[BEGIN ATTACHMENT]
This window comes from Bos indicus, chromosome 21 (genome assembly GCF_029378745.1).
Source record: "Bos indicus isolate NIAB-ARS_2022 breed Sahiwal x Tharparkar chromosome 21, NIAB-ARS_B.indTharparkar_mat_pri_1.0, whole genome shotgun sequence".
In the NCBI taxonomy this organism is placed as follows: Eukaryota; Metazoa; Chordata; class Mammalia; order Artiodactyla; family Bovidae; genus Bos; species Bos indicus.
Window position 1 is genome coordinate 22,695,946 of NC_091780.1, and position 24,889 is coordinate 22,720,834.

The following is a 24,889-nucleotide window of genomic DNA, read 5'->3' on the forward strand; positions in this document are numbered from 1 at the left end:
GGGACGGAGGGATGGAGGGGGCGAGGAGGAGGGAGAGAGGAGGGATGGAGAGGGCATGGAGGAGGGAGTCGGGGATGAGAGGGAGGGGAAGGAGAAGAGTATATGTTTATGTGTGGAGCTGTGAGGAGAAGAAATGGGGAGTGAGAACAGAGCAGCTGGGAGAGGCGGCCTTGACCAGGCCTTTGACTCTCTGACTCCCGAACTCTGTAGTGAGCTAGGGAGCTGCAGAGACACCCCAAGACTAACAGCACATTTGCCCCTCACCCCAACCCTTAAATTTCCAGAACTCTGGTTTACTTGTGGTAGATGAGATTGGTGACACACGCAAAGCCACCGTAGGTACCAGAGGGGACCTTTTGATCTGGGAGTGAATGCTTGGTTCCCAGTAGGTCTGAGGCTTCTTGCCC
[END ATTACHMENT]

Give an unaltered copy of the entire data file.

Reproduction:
This window comes from Bos indicus, chromosome 21 (genome assembly GCF_029378745.1).
Source record: "Bos indicus isolate NIAB-ARS_2022 breed Sahiwal x Tharparkar chromosome 21, NIAB-ARS_B.indTharparkar_mat_pri_1.0, whole genome shotgun sequence".
In the NCBI taxonomy this organism is placed as follows: Eukaryota; Metazoa; Chordata; class Mammalia; order Artiodactyla; family Bovidae; genus Bos; species Bos indicus.
Window position 1 is genome coordinate 22,695,946 of NC_091780.1, and position 24,889 is coordinate 22,720,834.

The following is a 24,889-nucleotide window of genomic DNA, read 5'->3' on the forward strand; positions in this document are numbered from 1 at the left end:
GGGACGGAGGGATGGAGGGGGCGAGGAGGAGGGAGAGAGGAGGGATGGAGAGGGCATGGAGGAGGGAGTCGGGGATGAGAGGGAGGGGAAGGAGAAGAGTATATGTTTATGTGTGGAGCTGTGAGGAGAAGAAATGGGGAGTGAGAACAGAGCAGCTGGGAGAGGCGGCCTTGACCAGGCCTTTGACTCTCTGACTCCCGAACTCTGTAGTGAGCTAGGGAGCTGCAGAGACACCCCAAGACTAACAGCACATTTGCCCCTCACCCCAACCCTTAAATTTCCAGAACTCTGGTTTACTTGTGGTAGATGAGATTGGTGACACACGCAAAGCCACCGTAGGTACCAGAGGGGACCTTTTGATCTGGGAGTGAATGCTTGGTTCCCAGTAGGTCTGAGGCTTCTTGCCC